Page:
Paramedic Physical Demands | NorthWest Arkansas Community College

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Paramedic Physical Demands


In emergency medical situations, a paramedic takes the leadership role and assumes responsibility for applying specific knowledge and skills related to basic and advanced life support to patients. The paramedic provides advanced life support to patients under supervision of a physician and directs lower level EMTs to assist based on their levels of competency within their scope of practice.

In order to successfully perform the job of a paramedic, the following physical demands are required as defined by the Dictionary of Occupational Titles and Classification of jobs.

Physical Demands:

  • standing
  • walking
  • sitting
  • lifting
  • carrying
  • pushing
  • pulling
  • balance up to 125 pounds

 

N Not Present Activity or condition does not exist
O Occasionally Activity or condition exists up to 1/3 of the time
F Frequently Activity or condition exists from 1/3 to 2/3 of the time
C Constantly Activity or condition exists 2/3 or more of the time

 

1. Strength
 Standing
 Walking
 Sitting

4%
5%
3%

1a

Walking and standing are major components of this job.

Sitting is necessary for transportation to and from the scene of emergency

 Lifting
 Carrying
 Pushing
 Pulling

F
F
O
O
1b The Paramedic is required to assist in lifting and carrying injured or sick persons to ambulance and from ambulance into hospital.  May be required to engage in pushing and/or pulling to assist other EMS providers to extricate patient pinned beneath vehicle, pinned inside vehicle, in vehicles with electrical hazards.
2. Climbing
 Balancing
F
F
2 Climbing and balancing may be required to gain access to site of emergency, i.e. stairs, hillsides, ladders, and in safely assisting in transporting patient.
3. Stooping
 Kneeling
 Crouching
 Crawling
F
F
F
F
3 Patients are often found injured or sick in locations where assessment of patient is possible only through the paramedic's stooping, kneeling, crouching or crawling.
4. Reaching
 Handling
 Fingering
 Feeling
F
F
F
F
4 Required for assessing pulse, assessing breathing, blocking nose and checking for ventilation, lifting chin, head or jaw for opening airway, following angle of ribs to determine correct position for hands after each ventilation, compressing sternum, and assisting in lifting of patient, administering medications through intravenous therapy or other means, and handling of advanced life support equipment, such as mirror airway devices.  Extension of arms to use hands and fingers to assess vital signs, feeling and touching of patent's skin to assess body warmth, handling limited equipment and transporting of patient are important aspects of this position.  Finger dexterity needed to insert needle, and prepare fludis/medication for administration to operate equipment.
5. Talking
 Ordinary
 Other Hearing
 Ordinary conversation
 Other
F
O
F
F

5

 

 

6

Responding to patients, physicians, and co-workers through hearing is necessary in transmitting patient information and following directions.  May be required to shout for help and additional assistance.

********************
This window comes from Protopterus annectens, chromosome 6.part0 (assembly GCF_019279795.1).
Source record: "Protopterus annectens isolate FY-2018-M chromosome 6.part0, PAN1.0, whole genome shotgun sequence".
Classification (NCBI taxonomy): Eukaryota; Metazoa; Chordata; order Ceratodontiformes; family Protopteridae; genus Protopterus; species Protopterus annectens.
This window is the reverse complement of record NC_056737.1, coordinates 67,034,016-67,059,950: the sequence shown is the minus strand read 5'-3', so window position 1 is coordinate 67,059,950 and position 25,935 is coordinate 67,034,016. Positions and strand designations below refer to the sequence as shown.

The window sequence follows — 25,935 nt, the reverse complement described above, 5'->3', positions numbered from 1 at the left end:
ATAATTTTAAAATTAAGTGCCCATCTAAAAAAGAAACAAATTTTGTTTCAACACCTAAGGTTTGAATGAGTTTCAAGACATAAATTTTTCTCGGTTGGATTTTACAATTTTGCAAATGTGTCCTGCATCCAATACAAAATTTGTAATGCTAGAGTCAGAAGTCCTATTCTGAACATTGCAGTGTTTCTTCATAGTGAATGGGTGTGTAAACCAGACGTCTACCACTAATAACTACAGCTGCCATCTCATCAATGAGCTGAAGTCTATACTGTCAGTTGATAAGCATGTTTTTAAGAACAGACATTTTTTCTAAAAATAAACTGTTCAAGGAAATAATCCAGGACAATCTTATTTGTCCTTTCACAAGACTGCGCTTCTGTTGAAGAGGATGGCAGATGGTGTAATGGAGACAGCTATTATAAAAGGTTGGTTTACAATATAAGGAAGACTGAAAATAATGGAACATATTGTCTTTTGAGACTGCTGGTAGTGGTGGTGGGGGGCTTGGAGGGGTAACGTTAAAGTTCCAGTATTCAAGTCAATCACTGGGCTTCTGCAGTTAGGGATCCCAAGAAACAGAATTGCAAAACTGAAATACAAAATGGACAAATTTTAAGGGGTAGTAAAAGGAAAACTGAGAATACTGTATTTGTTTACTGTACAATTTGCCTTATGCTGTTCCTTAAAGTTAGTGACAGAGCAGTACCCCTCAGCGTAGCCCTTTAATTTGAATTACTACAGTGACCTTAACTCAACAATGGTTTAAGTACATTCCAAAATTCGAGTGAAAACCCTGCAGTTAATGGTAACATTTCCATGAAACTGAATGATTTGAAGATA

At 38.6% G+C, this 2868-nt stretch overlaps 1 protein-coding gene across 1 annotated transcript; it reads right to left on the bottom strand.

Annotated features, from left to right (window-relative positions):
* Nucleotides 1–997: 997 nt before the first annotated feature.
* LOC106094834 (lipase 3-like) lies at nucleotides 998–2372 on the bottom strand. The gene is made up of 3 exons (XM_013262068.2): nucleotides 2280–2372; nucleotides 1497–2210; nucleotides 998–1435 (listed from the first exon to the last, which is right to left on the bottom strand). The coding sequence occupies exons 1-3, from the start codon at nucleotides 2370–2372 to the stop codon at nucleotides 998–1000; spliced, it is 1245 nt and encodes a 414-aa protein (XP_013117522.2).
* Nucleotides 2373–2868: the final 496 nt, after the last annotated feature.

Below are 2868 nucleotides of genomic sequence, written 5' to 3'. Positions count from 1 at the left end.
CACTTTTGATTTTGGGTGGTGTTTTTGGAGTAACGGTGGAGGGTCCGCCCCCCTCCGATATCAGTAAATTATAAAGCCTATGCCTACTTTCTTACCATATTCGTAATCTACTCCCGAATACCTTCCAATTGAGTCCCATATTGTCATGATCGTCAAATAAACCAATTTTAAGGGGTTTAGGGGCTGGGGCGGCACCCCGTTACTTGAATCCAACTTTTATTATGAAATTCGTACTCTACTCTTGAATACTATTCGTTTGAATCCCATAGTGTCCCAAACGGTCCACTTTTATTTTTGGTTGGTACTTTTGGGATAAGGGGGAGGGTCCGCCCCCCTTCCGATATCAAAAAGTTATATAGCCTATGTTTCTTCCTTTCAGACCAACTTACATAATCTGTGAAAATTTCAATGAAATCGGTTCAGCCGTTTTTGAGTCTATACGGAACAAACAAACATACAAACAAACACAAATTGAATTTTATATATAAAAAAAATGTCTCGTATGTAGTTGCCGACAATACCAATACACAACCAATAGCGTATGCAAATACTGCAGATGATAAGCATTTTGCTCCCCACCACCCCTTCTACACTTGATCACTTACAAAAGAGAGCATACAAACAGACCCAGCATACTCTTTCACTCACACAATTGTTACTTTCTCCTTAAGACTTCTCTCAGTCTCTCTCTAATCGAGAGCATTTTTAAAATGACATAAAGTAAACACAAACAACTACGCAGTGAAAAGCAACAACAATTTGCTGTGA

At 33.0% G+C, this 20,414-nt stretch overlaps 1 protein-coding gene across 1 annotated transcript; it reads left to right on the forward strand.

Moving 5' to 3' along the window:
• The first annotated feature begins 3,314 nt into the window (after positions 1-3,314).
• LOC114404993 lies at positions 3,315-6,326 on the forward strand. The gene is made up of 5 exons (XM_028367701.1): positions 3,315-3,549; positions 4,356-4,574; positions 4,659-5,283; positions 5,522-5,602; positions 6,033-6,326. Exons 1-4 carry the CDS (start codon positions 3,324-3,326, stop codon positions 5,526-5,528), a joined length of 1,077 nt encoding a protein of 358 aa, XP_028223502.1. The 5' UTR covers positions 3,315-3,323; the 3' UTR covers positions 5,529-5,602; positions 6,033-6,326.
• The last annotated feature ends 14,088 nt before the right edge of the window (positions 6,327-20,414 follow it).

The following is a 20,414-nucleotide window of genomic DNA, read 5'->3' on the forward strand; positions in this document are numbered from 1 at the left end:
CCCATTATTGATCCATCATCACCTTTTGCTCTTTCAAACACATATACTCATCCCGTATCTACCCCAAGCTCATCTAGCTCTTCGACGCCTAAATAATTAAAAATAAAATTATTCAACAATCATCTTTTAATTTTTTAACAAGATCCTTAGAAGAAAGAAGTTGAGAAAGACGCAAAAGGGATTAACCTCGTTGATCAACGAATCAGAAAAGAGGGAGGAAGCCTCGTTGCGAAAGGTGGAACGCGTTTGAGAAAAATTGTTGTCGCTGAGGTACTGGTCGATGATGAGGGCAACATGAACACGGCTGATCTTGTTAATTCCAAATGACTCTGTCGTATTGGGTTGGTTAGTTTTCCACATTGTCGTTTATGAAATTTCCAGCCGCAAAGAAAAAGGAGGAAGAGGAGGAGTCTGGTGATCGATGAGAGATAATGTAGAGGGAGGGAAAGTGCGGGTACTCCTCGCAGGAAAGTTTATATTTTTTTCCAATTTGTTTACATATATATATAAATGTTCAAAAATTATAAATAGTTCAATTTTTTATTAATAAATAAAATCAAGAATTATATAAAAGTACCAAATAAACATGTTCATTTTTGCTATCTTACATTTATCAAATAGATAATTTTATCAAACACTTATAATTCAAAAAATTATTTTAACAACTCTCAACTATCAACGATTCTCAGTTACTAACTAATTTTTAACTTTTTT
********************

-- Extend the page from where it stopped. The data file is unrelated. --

Verbally responding to dispatcher's message on phone or radio is necessary for quick, efficient service that can be vital to life in emergency situations.  Communication on scene is critical for interviewing patient and in some instances, significant others, and in relaying this information in most expedient manner.  Sounds of vehicles may alert paramedic that additional help is on the way.  Other sounds can alert the Paramedic that other persons may be hurt or injuired, i.e. someone thrown behind a bush in a vehicle accident who cannot be seen and whose vehicle may be barely audible. 

6. Seeing
 Acuity, Near
 Aucity, Far
 Depth perception Accommodation
F
F
F
F
7

Sight is used to drive ambulance to scene of injury or illness, to visually inspect patient and ara, to read map, to read small print on medication/prescription containers, to read drug reference manuals, and to administer treatment.

7. General Education: High school graduation or equivalency is required.

8. Vocational Preparation:

  1. College: none
  2. Vocational Education Courses:  An additional 900-1200 hours of education beyond the 110 required for the Basic EMT
  3. Apprenticeship: none
  4. In-plant Training: none
  5. On the job training: During course of training, the Paramedic in training status will spend varying amounts of time in supervised clinical work in hospital and field settings.
  6. Performance eon other jobs: none required; however, trining in the military as a medic is seen as beneficial

9. Experience: none (work as an EMT on an ambulance is recommended)

10. Orientation: none

11. Licenses, etc.: Certification as Emergency Medical Technician: Paramedic, ACLS and CPR.  Must maintain annual certification through continuing education

12. Relation to other jobs and workers

Promiton: in some locations, Paramedics may become instructors, dispatchers or administrators.
Transfers: none
Supervision Received: Physician
Supervision: Some to lower level Basic EMT's

13. Machines, Tools, Equipment and Work Aids: Ambulance, radio/telephone/pager, blood pressure cuff, thermometer, extrication devices, esophageal airway obturator, ventilation mask, spinal boards, intravenous therapy equipment: needles and fluids, anti-shock garments, wheelchairs, and stretchers, EKG machines, defibrillator, visual airway intubation and other complex equiemtn, and sometimes a computer for documentation.

14. Materials and Products: Broad range of medications including narcotics, disposable latex gloves, bandages, universal dressings such as gauze pads, tape, blankets, pillows and sheets, oxygen, drugs, and intravenous fluids.